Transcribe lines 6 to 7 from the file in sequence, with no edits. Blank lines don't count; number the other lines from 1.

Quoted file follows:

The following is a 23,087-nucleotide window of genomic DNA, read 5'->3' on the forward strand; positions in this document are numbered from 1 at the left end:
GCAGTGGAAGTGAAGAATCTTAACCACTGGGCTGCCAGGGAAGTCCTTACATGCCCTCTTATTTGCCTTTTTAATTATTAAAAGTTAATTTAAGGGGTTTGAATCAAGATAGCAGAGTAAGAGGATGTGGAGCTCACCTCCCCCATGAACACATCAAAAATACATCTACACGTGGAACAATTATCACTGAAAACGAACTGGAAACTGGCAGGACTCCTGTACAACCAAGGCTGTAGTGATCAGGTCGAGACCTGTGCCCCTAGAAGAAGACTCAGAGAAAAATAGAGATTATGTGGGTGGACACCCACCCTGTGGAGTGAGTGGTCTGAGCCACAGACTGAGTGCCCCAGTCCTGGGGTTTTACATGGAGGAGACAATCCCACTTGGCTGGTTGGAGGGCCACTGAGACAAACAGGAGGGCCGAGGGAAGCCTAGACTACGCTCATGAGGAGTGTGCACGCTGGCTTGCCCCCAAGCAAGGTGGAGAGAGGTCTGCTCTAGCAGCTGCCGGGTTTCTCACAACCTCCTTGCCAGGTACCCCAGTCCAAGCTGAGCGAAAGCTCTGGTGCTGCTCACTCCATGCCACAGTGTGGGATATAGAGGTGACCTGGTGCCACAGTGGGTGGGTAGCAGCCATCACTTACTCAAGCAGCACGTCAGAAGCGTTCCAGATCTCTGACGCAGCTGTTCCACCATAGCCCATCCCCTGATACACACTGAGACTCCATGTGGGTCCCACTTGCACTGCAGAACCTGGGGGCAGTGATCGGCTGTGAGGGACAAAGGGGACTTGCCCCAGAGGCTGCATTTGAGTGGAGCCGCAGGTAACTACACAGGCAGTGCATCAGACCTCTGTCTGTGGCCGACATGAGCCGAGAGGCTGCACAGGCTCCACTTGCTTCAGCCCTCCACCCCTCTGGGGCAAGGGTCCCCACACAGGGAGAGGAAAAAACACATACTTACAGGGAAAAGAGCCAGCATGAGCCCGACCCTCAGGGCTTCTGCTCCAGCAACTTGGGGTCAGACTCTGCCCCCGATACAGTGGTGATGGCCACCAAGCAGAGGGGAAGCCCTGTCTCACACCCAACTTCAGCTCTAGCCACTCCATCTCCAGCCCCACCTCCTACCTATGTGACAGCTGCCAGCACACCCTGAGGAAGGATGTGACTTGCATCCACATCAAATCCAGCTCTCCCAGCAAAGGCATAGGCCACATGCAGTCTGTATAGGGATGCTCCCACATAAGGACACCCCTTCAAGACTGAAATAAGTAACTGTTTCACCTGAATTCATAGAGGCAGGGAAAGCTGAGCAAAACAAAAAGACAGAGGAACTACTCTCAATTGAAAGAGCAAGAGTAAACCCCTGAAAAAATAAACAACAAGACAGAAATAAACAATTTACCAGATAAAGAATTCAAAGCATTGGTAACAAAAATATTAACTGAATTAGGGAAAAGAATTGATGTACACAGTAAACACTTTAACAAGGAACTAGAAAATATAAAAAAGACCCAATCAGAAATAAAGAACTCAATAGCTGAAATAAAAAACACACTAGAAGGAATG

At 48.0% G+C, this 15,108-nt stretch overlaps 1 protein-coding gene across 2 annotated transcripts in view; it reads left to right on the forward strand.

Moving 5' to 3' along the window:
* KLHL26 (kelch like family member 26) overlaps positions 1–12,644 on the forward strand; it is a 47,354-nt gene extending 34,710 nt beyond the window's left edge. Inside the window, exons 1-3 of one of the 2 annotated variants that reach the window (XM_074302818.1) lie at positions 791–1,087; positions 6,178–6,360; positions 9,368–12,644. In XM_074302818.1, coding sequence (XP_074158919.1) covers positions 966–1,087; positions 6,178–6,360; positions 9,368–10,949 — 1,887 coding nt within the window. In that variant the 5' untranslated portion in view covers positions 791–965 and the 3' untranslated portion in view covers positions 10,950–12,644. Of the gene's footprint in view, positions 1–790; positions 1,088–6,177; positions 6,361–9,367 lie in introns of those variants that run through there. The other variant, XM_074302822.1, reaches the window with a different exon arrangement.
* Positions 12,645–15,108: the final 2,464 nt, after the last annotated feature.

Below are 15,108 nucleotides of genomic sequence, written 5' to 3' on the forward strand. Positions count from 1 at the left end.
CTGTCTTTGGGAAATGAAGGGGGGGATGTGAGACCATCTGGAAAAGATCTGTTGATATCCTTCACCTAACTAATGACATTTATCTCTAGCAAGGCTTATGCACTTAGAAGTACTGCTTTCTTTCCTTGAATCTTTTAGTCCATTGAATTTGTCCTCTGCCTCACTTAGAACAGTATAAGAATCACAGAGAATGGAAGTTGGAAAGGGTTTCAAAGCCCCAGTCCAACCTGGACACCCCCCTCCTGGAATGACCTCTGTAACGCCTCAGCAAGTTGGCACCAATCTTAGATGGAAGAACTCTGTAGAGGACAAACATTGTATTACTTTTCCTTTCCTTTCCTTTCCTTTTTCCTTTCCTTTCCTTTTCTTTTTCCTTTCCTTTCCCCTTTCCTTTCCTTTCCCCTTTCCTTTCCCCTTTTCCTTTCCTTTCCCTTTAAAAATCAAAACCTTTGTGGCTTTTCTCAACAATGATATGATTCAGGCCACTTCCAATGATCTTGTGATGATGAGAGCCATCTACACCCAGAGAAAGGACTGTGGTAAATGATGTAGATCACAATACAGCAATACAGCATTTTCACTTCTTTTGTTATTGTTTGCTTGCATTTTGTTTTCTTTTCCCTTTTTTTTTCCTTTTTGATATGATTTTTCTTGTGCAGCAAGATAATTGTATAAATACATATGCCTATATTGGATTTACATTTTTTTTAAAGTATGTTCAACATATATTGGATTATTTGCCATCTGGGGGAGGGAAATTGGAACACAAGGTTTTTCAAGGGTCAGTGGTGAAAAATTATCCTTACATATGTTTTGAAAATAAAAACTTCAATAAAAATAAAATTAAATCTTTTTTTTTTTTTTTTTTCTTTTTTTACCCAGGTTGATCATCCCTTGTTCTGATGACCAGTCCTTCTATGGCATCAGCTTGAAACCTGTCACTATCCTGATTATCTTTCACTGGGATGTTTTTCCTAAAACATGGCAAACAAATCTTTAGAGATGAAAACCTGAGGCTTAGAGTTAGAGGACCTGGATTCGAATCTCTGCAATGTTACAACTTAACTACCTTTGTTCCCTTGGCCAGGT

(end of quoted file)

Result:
* Positions 12,645–15,108: the final 2,464 nt, after the last annotated feature.

Below are 15,108 nucleotides of genomic sequence, written 5' to 3' on the forward strand. Positions count from 1 at the left end.